One prolonged look at basically any historical moment brings into sight a plethora of irrational and unstable behaviors on the part of significant historical figures. As such, the role of syphilis in history – and its potential explanatory power for these seemingly inexplicable behaviors – has been the subject of a great deal of historical speculation. Famous people with syphilis include some of the most high-profile artists – including one Ludwig van Beethoven – and rulers – like Henry VIII – across every conceivable background and nationality, their previously enigmatic behavior suddenly rendered completely in line with the symptoms associated with this dreaded disease. Unfortunately, assertions about syphilis in history frequently cannot be verified; conjectures about behavior and personality and how they might have resulted from an STD must remain theoretical. Still, it is quite reasonable to assume that many historical figures were affected by syphilis.
Add syphilis to the litany of revisionist historical claims that are currently damaging (and/or correcting) the historical reputation of Christopher Columbus. While it is by no means definitive, there is a lot of evidence that indicates that Columbus's crew became infected with the disease while in the New World – where it was rampant among the natives – and brought it back to Europe. And genetic studies of strains of the disease have indicated that it originated in South America.The first recorded epidemic of the disease occurred in 1495 in Naples, taking place among the invading French army of Charles VIII. Columbus's death occurred with a historically unclear cause, but his symptoms included arthritic pain, mental confusion and instability, inflammation of the eyes, and gout – all of which are consistent with undiagnosed and untreated syphilis.
Age: Died at 55 (1451-1506)
Birthplace: Genoa, Italy
Profession: Navigator, Sailor, Explorer
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When Al Capone assumed control of the Chicago Mob, one of the rackets that he took over was prostitution. His status afforded him the opportunity to consort with many of his female employees, and, unfortunately, Scarface would contract syphilis, which he was too ashamed to address medically. As syphilis lies dormant in the body for many years after an initial infection, it was not until Capone's incarceration in Alcatraz that his condition was diagnosed. By then, Capone's brain function was already being affected to such a degree that he was eventually released from jail in 1939. When the public speculation began as to how soon Capone would reassert himself as mob boss in Chicago, Capone associate Jake (Greasy Thumb) Guzik famously stated that this wasn't going to happen.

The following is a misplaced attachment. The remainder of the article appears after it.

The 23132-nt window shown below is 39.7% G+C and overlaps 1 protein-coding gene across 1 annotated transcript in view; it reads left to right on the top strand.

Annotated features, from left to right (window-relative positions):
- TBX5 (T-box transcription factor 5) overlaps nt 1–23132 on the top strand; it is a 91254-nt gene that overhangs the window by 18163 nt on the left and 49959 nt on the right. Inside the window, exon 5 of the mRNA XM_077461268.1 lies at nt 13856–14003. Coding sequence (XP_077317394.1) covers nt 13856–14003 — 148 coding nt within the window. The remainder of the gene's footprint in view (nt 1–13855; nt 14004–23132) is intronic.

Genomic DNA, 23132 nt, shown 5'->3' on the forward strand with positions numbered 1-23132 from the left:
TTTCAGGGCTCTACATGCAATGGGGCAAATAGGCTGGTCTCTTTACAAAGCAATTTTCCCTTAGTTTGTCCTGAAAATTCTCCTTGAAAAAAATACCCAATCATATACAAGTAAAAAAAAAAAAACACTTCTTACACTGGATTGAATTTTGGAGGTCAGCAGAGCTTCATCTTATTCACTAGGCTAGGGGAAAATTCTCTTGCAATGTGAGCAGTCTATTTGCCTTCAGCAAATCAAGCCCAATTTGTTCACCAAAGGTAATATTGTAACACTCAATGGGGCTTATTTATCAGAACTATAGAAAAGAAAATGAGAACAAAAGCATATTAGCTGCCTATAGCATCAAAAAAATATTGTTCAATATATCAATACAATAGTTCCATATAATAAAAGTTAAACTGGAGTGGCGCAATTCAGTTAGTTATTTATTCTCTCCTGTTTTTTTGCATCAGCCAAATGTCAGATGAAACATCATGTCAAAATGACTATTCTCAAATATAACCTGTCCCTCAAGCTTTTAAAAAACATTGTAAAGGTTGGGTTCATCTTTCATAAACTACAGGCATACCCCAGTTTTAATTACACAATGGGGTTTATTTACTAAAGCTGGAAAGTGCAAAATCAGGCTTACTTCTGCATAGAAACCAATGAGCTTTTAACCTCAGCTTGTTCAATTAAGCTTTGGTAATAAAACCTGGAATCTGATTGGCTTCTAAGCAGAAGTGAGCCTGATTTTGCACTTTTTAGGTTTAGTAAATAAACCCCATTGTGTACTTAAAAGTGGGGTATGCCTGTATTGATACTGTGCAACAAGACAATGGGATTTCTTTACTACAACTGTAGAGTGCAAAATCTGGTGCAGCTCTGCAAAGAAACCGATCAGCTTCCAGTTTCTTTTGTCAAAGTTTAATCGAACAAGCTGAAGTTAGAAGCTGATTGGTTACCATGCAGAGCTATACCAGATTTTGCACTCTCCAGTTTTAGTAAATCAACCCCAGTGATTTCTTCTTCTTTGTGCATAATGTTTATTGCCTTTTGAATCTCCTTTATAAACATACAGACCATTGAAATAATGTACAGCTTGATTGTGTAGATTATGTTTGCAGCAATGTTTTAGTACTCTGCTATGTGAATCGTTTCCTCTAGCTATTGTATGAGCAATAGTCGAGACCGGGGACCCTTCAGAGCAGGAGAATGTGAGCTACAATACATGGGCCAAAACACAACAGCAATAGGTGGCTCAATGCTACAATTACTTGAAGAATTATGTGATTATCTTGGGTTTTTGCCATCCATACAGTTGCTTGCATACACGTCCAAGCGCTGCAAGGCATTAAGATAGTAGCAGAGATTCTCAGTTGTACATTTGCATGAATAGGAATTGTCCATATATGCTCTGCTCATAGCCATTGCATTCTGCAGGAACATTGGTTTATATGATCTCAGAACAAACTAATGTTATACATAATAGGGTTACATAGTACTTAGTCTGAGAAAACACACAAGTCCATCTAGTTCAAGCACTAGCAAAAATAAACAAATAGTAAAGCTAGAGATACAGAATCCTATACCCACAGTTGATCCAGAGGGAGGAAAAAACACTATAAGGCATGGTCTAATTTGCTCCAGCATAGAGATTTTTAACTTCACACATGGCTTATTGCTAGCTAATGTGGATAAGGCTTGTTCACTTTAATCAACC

"Al is nuttier than a fruitcake."
Capone quietly spent the rest of his life at his Miami, FL, waterfront home, so delusional that he would frequently fish in his mansion's swimming pool. He died of heart failure, another symptom of syphilis, on January 25, 1947, aged 48.
Age: Died at 48 (1899-1947)
Birthplace: New York City, New York, United States of America
Profession: Gangster, Mafioso, Racketeeringsee more on Al Capone
Because Adolf Hitler blatantly manifested many of its physical and mental symptoms throughout his life, syphilis has been frequently cited as a potential cause of his chronic illness and mental instability. Hitler was deeply concerned with his health and kept several doctors within his inner circle, one of whom, Theodore Morell, was an acknowledged expert on treating syphilis. Hitler was diagnosed with heart, digestive, and nerve-related issues, which resulted in chest pain, tremors, digestive problems, and insomnia. Most of all, the paranoid delusions and psychotic rage episodes that occurred later in his life are frequently the signs of late-stage syphilis. However, many of these symptoms could also be explained by other causes, including side effects of the bomb plot that almost killed him, his strict vegetarian diet, and methamphetamine and opiate abuse, a practice introduced by Dr. Morell, who injected Hitler with these drugs on a routine basis. As far as syphilis and Adolf Hitler, any diagnosis will always remain in the realm of speculation.
Age: Died at 56 (1889-1945)
Birthplace: Braunau am Inn, Austria
Profession: Politician, Soldier, Writer, Artist
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Abraham Lincoln did not marry until age 33. After the President's assassination, his farmer law partner claimed that Lincoln contracted syphilis around 1835 and personally admitted as much. Lincoln spent time on the Mississippi River and in New Orleans and is also rumored to have patronized brothels while in the city. Indications that Lincoln might have had syphilis and passed it on to his wife, Mary Todd Lincoln, provide an excellent explanation for her eventual descent into madness and hysteria. Additionally, she also experienced many of the symptoms of untreated syphilis: knife-like back pain, dementia, impaired coordination, weight loss, and, eventually, blindness and death in 1882. Upon his assassination, only Lincoln's brain was autopsied, so his possible affliction will never be determined.
Age: Died at 56 (1809-1865)
Birthplace: Hodgenville, Kentucky, United States of America
Profession: Statesman, Politician, Lawyer
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